It takes a certain kind of traveler to use Couchsurfing in the first place. Can you imagine high-flying Emiratis or Saudis rocking up on a stranger’s doorstep with a bag full of groceries? And then, would they be willing to give up the comfort of their elaborate villas for a couch?
Stranger things have happened and stereotypes are for the simpleminded, but even we were surprised by CNN’s report that one of couchsurfing’s most coveted couches is a cave in Petra, Jordan.
Looking more like Bob Marley than a Bedouin, Ghassab Al-Bedoul first joined CouchSurfing about four years ago. ”Since I started, I think I’ve had over 1,200 people come stay at my cave,” Al-Bedoul told CNN.
“Not all from CouchSurfing, but they hear about me. It’s a pleasure to have people from all over the world to learn our culture. Just come and stay with us.”
“As you might know Bedouins are very kind people and if you are not sure about it just come and try by yourself,” he wrote on his profile.
Although visitors don’t actually get a couch (they get a thin mat instead) and toilets don’t come with the package, just about everyone who has been to the cave in which Al-Bedoul was born and raised has good things to say.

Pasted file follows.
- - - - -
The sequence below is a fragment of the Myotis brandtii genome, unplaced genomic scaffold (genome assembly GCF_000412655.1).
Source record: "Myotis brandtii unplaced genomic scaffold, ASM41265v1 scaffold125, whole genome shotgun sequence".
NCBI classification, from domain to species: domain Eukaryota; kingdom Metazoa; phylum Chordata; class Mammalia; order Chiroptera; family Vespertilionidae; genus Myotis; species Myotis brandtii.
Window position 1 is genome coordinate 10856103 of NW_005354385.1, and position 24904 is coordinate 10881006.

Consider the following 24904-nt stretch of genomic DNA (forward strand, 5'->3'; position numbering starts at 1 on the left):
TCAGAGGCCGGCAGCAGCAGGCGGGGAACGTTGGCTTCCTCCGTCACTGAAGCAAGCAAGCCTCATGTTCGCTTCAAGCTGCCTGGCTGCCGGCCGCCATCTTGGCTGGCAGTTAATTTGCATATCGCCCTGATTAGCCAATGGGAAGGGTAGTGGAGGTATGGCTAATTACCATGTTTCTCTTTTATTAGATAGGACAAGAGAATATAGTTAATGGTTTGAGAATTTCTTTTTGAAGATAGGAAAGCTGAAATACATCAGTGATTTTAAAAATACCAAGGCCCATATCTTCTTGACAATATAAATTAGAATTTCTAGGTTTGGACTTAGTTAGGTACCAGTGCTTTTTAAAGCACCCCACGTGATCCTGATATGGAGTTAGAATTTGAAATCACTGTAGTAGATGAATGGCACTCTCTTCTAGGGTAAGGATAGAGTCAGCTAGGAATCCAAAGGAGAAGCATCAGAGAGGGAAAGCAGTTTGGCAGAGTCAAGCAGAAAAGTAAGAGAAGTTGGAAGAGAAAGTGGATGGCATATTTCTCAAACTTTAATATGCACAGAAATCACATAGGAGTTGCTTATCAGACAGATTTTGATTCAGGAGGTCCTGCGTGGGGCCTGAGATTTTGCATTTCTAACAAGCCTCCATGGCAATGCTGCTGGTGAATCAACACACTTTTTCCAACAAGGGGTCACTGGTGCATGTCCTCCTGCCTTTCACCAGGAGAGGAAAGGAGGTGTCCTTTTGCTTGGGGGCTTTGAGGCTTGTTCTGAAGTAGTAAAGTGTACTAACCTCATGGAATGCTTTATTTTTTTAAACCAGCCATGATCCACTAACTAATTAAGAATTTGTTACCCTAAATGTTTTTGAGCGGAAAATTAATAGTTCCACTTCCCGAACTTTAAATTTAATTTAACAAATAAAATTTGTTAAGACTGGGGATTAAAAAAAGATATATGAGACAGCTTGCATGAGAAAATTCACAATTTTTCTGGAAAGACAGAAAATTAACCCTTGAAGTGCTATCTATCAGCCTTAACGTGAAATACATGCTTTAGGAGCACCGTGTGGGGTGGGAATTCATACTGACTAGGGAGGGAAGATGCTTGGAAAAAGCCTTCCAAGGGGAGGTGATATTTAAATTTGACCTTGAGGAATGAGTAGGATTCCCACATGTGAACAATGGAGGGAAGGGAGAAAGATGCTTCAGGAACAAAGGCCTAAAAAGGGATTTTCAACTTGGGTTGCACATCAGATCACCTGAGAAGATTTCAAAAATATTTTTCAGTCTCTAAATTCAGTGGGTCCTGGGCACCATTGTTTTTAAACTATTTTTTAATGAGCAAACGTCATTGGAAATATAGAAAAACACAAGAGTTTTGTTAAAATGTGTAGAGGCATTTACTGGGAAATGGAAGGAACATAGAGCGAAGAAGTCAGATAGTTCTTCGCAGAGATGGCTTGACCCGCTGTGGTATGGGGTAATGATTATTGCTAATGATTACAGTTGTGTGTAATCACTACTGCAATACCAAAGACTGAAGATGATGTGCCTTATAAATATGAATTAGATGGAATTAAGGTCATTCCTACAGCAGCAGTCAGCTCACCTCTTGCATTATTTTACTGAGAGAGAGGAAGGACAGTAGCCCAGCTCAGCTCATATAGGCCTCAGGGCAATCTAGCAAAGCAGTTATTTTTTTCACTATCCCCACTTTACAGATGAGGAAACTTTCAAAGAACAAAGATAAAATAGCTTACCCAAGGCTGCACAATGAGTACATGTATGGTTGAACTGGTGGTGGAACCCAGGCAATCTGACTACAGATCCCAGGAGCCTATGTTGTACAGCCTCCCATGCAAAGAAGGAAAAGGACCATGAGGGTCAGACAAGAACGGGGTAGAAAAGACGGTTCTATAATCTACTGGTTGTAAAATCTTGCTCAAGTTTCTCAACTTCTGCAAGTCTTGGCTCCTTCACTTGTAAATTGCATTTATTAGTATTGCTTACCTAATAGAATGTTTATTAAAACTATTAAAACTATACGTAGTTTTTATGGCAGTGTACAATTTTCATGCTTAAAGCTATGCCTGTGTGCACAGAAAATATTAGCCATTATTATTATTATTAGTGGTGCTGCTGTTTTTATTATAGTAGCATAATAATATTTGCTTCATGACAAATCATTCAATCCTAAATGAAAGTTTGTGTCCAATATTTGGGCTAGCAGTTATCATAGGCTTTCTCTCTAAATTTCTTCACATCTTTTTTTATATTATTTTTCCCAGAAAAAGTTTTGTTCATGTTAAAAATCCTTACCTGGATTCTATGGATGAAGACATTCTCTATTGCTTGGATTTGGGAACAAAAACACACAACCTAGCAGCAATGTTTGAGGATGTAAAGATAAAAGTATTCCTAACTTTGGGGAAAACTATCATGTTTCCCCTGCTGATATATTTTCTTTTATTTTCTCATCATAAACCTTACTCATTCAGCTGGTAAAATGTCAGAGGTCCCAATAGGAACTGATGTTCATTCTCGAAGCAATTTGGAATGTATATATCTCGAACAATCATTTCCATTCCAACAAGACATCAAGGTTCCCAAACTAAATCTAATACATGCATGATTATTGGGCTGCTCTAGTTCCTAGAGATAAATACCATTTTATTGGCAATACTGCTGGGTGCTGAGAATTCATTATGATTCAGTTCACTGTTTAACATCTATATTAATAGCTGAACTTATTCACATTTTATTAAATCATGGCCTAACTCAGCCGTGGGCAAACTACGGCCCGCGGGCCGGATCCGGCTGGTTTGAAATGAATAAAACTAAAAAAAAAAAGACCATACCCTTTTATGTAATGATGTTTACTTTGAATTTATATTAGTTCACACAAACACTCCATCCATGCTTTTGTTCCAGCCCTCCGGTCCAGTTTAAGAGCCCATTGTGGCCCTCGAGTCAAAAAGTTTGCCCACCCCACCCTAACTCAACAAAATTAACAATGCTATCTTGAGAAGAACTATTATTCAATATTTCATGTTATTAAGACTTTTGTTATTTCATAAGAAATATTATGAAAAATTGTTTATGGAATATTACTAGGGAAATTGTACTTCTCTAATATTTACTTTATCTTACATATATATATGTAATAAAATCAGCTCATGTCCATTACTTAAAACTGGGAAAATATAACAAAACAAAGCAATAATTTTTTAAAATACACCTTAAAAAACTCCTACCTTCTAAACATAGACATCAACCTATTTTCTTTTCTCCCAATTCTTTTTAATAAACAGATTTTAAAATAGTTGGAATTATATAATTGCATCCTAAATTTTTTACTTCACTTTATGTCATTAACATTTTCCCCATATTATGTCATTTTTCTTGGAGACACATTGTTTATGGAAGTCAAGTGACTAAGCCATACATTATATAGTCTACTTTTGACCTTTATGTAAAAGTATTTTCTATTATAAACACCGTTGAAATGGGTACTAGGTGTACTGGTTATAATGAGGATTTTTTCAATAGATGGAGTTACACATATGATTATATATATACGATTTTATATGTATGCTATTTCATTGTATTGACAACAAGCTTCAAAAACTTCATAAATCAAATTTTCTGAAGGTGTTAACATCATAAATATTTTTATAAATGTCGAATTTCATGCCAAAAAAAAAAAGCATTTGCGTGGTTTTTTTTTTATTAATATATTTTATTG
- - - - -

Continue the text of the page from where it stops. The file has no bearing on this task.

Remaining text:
“Four friends and I spent one night at Ghassab’s cave. It was one of the most memorable experiences of my life. I wish we had been able to stay for longer. I would go back in a heart beat!”
While most hosts limit guests to two or three per night, the cave carved into the historic pink walls of Petra accommodates up to 10 people and Al-Bedoul goes the extra mile by often cooking up a wonderful meal.
A man from Estonia rocked up at the cave when Al-Bedoul had to work, but that didn’t stop his family from showing the couch surfer a good time.
“We stayed with Ghassab’s family near Petra, and although he wasn’t present himself because of his work, his family showed us the best hospitality. The taste of fresh home cooked lavash is still in my mouth.”
He has no negative references.